Go back to your terminal window. Log in to Heroku:

$ heroku login

Create a Heroku server:

$ heroku create <name-of-app>
Creating ⬢ <name-of-app>... done
https://<name-of-app> |<name-of-app>.git

This command does a bunch of stuff, but there are two things in particular that are relevant to you at this time. The first is that it creates an app with one dyno. You can send requests to the app with the URL that heroku create returned. Save this URL for later.

The second is that it adds a Git remote named heroku that points to the Git URL for this app on heroku. The Git repo is used to deploy code to the server. More on that soon.

Deploy Your Parse Server

Time to turn the key and listen to this kitten purr.

Commit your changes to package.json:

$ git commit -am “Initial parse-server configuration”

Deploy the changes to your Heroku server by using the heroku remote:

$ git push heroku master

Watch your console window blow up with the beautiful sight of a Heroku deployment. At this point Heroku is turning your code into a slug. In this case the slug contains go-nimbly-parse-server-example’s code and all the dependencies listed in the package.json.

After the push completes, go to your browser and visit your server’s URL:


You should see “I dream of being a website.” Yay! This tells you that your server is up and running.

Now you need to make sure Parse is up and running. To do this you can call a test cloud code function that go-nimbly-parse-server-example includes by default. Use this curl command to call the hello function (make sure to replace <your app id> and <your-app-name>):

curl -X POST \
-H "X-Parse-Application-Id: <your app id>" \
-H "Content-Type: application/json" \
-d '{}' \

Bummer, {“error”:”unauthorized”}. Time to take a look at Heroku’s logs to see if there is any helpful info.

$ heroku logs --tail --app <your-app-name>

Uh oh, looks like there was an error connecting to the database:

2016-11-16T22:10:30.338600+00:00 app[web.1]: DATABASE_URI not specified, falling back to localhost.
2016-11-16T22:10:30.429731+00:00 app[web.1]: Your parse-server is running on port 32929.
2016-11-16T22:10:30.478343+00:00 app[web.1]: warn: Unable to ensure uniqueness for usernames: MongoError: failed to connect to server [localhost:27017] on first connect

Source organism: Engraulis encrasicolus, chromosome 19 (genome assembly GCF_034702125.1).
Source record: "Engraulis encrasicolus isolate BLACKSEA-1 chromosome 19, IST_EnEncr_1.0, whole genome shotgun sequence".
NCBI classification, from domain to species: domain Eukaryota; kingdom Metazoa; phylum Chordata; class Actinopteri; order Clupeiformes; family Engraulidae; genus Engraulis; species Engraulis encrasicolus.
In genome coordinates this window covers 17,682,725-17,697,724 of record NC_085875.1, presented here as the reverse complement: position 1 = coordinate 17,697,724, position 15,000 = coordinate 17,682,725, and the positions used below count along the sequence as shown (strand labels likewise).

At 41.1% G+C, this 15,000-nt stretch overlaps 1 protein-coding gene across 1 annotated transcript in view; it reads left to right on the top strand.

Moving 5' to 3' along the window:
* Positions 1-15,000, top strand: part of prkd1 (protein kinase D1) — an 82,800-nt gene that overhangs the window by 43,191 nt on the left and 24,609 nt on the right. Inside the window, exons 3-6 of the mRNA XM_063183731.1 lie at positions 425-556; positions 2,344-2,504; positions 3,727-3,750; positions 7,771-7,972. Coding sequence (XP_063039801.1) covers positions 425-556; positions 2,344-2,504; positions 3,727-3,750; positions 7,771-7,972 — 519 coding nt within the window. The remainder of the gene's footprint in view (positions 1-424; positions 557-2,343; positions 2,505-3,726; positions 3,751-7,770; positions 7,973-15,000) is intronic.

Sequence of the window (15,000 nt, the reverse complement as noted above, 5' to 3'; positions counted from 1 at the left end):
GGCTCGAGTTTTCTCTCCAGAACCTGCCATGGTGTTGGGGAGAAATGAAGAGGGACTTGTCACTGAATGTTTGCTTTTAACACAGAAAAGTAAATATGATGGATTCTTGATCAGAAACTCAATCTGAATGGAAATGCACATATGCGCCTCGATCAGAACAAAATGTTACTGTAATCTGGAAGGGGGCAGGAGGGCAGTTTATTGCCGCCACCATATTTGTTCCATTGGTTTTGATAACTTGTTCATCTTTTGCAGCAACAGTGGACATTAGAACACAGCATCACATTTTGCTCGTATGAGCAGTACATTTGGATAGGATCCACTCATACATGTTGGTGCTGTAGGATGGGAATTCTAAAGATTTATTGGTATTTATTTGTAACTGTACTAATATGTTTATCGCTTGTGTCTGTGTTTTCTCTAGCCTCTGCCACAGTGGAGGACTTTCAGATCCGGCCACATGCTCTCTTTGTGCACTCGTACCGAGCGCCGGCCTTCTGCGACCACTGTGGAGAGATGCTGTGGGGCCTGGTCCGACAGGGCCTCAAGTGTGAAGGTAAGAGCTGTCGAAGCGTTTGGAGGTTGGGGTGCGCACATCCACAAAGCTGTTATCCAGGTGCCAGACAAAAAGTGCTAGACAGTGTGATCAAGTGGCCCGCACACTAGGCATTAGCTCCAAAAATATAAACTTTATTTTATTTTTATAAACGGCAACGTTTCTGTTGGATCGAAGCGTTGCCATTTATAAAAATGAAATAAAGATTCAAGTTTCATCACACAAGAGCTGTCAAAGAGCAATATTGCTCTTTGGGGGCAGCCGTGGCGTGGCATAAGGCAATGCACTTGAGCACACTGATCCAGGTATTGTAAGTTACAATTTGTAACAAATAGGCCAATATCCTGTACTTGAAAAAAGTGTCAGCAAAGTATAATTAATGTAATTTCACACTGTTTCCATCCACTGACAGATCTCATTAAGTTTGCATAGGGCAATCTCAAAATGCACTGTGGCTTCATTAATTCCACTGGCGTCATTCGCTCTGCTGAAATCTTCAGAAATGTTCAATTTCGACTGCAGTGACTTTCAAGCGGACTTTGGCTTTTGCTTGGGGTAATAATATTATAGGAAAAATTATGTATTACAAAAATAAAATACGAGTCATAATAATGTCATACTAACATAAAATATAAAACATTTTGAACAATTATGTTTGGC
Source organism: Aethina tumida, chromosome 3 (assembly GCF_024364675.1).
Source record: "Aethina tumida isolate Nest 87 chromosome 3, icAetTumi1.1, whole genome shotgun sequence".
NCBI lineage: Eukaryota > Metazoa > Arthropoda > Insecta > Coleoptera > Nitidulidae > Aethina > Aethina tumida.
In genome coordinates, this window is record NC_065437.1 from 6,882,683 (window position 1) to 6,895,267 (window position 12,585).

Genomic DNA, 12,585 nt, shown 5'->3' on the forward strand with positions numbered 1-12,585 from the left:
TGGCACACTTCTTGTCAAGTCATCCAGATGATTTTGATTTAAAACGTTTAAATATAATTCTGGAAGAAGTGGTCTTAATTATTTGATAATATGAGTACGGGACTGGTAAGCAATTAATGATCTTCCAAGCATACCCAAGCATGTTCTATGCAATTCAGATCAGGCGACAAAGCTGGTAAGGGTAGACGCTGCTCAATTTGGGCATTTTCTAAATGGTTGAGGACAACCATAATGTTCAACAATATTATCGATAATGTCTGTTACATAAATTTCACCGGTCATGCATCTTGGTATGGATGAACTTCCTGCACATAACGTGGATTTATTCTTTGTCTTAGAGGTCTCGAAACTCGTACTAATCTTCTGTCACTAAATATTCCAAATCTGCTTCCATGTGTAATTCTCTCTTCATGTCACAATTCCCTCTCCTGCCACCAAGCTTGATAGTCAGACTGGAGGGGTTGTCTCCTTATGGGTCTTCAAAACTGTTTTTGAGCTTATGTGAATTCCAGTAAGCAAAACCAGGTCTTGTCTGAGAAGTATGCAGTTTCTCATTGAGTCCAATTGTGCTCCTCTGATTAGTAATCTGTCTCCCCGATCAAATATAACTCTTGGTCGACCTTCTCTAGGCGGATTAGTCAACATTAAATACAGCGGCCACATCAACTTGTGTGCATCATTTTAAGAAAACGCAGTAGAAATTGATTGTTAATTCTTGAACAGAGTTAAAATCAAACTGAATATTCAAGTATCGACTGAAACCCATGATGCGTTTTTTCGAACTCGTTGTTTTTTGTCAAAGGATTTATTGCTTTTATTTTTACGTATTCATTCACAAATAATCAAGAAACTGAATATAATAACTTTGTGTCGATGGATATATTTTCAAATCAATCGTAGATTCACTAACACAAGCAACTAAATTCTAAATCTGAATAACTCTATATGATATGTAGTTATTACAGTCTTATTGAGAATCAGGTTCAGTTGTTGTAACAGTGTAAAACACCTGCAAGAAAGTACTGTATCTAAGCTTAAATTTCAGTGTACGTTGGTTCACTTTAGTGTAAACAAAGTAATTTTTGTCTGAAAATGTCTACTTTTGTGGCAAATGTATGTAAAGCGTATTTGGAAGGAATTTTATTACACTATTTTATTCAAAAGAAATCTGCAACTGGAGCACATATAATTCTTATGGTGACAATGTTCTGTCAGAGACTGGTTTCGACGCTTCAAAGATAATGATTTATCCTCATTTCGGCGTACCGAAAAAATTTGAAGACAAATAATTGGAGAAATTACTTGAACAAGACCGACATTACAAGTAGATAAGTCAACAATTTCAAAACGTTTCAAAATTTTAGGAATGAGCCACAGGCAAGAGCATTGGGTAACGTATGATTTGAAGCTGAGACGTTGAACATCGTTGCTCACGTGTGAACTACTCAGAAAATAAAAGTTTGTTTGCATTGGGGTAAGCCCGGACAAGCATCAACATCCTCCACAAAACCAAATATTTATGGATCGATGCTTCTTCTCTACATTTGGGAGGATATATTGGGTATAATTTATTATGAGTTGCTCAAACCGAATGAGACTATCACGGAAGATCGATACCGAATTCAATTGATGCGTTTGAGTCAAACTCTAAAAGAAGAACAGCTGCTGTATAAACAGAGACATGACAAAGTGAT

If you remember, the database URI should be contained in one of those handy environment variables you saw in index.js. Unfortunately it hasn’t been configured so your Parse Server isn’t yet functional.

Configure Your Parse Server

It’s time to configure your environment variables. First you’ll need to assemble some information.

Go back to your Parse Dashboard at Click App Settings -> Security and Keys. Copy and paste the Application ID and Master Key into a text document.

Now it’s time to assign values to those environment variables. Set the DATABASE_URI environment variable with this Heroku Toolbelt comand:

$ heroku config:set DATABASE_URI=<your database uri>

Your Heroku server will restart. Congratulations, you’ve just told Parse Server where your database can be found.

Run the same command to set your APP_ID, MASTER_KEY, and SERVER_URL.

$ heroku config:set APP_ID=<your app id>
$ heroku config:set MASTER_KEY=<your master key>
$ heroku config:set SERVER_URL=https://<your-app-name>

Run the CURL command again:

curl -X POST \
-H "X-Parse-Application-Id: <your app id>" \
-H "Content-Type: application/json" \
-d '{}' \

This time you should see {“result”:”Hi”}.

Congratulations, you win! The prize? You’re ready for the final part of this series. In part 3, you’ll update your front-end to point at the new server and port your cloud code.